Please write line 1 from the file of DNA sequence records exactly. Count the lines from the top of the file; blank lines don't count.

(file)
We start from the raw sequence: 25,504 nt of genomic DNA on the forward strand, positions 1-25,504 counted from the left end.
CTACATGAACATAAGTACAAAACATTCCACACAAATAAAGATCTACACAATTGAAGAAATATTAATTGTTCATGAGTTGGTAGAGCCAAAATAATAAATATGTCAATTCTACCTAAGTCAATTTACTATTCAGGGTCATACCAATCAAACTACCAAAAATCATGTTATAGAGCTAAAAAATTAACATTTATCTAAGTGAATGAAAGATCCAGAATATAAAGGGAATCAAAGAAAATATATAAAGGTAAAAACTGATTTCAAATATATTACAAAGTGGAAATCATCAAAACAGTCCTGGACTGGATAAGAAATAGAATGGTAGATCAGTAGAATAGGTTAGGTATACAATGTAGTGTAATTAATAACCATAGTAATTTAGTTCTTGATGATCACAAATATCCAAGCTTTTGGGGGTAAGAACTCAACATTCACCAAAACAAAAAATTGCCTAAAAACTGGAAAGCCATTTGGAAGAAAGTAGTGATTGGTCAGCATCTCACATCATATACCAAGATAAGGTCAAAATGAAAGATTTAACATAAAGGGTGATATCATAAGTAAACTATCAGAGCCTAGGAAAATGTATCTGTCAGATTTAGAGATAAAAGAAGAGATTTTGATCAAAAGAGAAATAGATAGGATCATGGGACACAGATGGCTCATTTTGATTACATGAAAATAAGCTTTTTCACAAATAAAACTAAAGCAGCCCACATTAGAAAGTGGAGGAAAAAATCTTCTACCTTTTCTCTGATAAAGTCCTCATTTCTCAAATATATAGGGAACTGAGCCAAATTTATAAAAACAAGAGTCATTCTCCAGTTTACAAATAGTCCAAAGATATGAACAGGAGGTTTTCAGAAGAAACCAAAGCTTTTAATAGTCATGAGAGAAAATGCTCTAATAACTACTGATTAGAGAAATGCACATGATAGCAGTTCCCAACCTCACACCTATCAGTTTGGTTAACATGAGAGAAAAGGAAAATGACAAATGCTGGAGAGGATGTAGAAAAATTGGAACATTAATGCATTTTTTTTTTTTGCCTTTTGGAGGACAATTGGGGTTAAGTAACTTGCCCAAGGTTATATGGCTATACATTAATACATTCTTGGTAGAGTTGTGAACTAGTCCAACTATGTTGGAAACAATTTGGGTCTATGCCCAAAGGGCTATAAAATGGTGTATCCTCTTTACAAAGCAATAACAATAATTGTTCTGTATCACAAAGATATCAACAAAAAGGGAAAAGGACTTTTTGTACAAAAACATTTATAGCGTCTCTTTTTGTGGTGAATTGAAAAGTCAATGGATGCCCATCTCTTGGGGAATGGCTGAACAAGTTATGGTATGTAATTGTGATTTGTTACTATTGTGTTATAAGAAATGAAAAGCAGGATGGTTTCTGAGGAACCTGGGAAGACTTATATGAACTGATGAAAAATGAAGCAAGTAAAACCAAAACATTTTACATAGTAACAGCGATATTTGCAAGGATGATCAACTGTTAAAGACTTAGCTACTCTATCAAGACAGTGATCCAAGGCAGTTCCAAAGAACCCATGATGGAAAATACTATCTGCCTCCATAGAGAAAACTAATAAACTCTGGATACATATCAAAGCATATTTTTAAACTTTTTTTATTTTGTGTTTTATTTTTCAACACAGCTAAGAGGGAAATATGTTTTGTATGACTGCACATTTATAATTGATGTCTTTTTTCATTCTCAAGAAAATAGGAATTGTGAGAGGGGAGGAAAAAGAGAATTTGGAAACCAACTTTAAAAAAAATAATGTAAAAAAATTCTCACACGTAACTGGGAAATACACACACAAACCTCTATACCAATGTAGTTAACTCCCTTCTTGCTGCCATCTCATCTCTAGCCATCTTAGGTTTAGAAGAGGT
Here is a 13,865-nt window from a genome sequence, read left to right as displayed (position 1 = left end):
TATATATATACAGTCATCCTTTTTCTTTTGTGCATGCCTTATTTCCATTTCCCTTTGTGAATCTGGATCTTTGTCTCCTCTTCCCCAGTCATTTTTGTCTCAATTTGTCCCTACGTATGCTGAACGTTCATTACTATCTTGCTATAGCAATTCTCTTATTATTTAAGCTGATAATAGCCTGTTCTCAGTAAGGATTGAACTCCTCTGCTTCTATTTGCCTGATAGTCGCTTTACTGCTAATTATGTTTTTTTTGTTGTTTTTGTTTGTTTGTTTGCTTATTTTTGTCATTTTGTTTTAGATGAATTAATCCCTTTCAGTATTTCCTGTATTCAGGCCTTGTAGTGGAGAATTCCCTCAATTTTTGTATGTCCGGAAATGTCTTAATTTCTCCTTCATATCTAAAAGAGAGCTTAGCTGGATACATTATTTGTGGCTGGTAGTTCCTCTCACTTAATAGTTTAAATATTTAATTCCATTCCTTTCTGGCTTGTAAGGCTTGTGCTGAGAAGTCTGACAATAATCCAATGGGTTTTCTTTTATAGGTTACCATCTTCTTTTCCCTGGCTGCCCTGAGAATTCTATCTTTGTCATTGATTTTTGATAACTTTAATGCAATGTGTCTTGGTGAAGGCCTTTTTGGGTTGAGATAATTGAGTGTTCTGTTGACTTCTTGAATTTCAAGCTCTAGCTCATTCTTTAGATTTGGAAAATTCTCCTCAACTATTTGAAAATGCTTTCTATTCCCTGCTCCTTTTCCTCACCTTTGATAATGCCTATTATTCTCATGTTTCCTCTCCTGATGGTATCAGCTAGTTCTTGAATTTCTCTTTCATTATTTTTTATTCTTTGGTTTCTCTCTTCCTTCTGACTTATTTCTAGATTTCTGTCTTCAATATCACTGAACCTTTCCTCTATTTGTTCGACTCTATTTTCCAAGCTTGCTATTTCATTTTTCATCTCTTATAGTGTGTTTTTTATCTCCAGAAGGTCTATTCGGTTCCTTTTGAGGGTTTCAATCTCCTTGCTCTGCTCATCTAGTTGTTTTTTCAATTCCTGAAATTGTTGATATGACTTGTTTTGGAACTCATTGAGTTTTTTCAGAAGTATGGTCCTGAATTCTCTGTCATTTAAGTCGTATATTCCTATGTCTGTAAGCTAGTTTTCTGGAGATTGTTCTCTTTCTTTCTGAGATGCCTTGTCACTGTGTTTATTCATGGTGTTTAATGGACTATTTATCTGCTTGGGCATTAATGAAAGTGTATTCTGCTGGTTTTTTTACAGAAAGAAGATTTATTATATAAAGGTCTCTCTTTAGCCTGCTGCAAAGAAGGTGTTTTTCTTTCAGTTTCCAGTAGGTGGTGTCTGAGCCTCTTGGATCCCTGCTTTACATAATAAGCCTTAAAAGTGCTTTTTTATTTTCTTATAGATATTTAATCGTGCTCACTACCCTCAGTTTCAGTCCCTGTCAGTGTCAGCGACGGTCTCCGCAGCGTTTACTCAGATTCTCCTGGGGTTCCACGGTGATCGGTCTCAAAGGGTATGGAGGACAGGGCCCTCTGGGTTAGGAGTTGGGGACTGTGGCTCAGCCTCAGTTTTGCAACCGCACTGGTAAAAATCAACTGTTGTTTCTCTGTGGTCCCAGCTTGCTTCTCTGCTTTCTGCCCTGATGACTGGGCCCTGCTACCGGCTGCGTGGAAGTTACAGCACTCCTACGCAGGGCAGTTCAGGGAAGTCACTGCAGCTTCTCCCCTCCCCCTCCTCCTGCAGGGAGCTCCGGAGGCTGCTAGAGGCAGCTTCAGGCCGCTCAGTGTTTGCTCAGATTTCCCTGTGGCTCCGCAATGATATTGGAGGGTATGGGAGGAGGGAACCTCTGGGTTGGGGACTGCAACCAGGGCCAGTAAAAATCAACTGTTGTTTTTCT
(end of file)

We start from the raw sequence: 25,504 nt of genomic DNA on the forward strand, positions 1-25,504 counted from the left end.